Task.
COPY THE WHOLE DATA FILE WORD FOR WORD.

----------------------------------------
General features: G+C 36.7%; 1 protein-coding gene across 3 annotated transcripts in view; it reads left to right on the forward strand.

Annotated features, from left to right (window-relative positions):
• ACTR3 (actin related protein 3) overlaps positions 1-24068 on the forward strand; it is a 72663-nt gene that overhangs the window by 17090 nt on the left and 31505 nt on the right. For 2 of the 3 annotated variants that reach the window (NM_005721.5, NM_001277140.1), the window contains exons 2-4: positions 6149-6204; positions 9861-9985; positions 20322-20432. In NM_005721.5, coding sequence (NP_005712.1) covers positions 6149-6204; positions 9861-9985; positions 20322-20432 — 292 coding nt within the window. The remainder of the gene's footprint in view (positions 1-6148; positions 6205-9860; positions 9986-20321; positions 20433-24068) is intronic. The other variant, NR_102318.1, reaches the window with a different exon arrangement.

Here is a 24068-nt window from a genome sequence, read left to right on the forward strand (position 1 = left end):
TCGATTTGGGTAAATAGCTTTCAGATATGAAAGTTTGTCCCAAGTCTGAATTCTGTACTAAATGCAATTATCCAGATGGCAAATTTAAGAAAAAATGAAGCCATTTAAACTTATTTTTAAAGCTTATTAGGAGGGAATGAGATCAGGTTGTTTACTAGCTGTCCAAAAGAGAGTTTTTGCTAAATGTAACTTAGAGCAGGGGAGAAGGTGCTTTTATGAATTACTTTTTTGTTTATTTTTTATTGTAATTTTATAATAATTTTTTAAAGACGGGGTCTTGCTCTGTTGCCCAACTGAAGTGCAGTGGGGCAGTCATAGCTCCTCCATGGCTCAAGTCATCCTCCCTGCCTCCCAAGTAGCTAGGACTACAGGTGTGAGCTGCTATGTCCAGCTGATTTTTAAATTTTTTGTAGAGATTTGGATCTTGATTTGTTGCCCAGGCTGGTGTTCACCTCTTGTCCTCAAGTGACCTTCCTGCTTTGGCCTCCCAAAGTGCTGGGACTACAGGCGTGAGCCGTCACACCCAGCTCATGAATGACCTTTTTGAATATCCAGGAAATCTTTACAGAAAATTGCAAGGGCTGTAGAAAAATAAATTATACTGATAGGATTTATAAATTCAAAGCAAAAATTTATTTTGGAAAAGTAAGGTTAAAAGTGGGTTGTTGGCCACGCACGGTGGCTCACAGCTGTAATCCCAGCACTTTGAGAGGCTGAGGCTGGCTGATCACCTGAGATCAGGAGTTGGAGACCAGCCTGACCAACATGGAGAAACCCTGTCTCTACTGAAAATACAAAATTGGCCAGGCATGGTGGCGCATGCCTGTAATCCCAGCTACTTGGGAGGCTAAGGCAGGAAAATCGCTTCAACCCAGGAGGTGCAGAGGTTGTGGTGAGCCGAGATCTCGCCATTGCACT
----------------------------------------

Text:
General features: G+C 36.7%; 1 protein-coding gene across 3 annotated transcripts in view; it reads left to right on the forward strand.

Annotated features, from left to right (window-relative positions):
• ACTR3 (actin related protein 3) overlaps positions 1-24068 on the forward strand; it is a 72663-nt gene that overhangs the window by 17090 nt on the left and 31505 nt on the right. For 2 of the 3 annotated variants that reach the window (NM_005721.5, NM_001277140.1), the window contains exons 2-4: positions 6149-6204; positions 9861-9985; positions 20322-20432. In NM_005721.5, coding sequence (NP_005712.1) covers positions 6149-6204; positions 9861-9985; positions 20322-20432 — 292 coding nt within the window. The remainder of the gene's footprint in view (positions 1-6148; positions 6205-9860; positions 9986-20321; positions 20433-24068) is intronic. The other variant, NR_102318.1, reaches the window with a different exon arrangement.

Here is a 24068-nt window from a genome sequence, read left to right on the forward strand (position 1 = left end):
TCGATTTGGGTAAATAGCTTTCAGATATGAAAGTTTGTCCCAAGTCTGAATTCTGTACTAAATGCAATTATCCAGATGGCAAATTTAAGAAAAAATGAAGCCATTTAAACTTATTTTTAAAGCTTATTAGGAGGGAATGAGATCAGGTTGTTTACTAGCTGTCCAAAAGAGAGTTTTTGCTAAATGTAACTTAGAGCAGGGGAGAAGGTGCTTTTATGAATTACTTTTTTGTTTATTTTTTATTGTAATTTTATAATAATTTTTTAAAGACGGGGTCTTGCTCTGTTGCCCAACTGAAGTGCAGTGGGGCAGTCATAGCTCCTCCATGGCTCAAGTCATCCTCCCTGCCTCCCAAGTAGCTAGGACTACAGGTGTGAGCTGCTATGTCCAGCTGATTTTTAAATTTTTTGTAGAGATTTGGATCTTGATTTGTTGCCCAGGCTGGTGTTCACCTCTTGTCCTCAAGTGACCTTCCTGCTTTGGCCTCCCAAAGTGCTGGGACTACAGGCGTGAGCCGTCACACCCAGCTCATGAATGACCTTTTTGAATATCCAGGAAATCTTTACAGAAAATTGCAAGGGCTGTAGAAAAATAAATTATACTGATAGGATTTATAAATTCAAAGCAAAAATTTATTTTGGAAAAGTAAGGTTAAAAGTGGGTTGTTGGCCACGCACGGTGGCTCACAGCTGTAATCCCAGCACTTTGAGAGGCTGAGGCTGGCTGATCACCTGAGATCAGGAGTTGGAGACCAGCCTGACCAACATGGAGAAACCCTGTCTCTACTGAAAATACAAAATTGGCCAGGCATGGTGGCGCATGCCTGTAATCCCAGCTACTTGGGAGGCTAAGGCAGGAAAATCGCTTCAACCCAGGAGGTGCAGAGGTTGTGGTGAGCCGAGATCTCGCCATTGCACT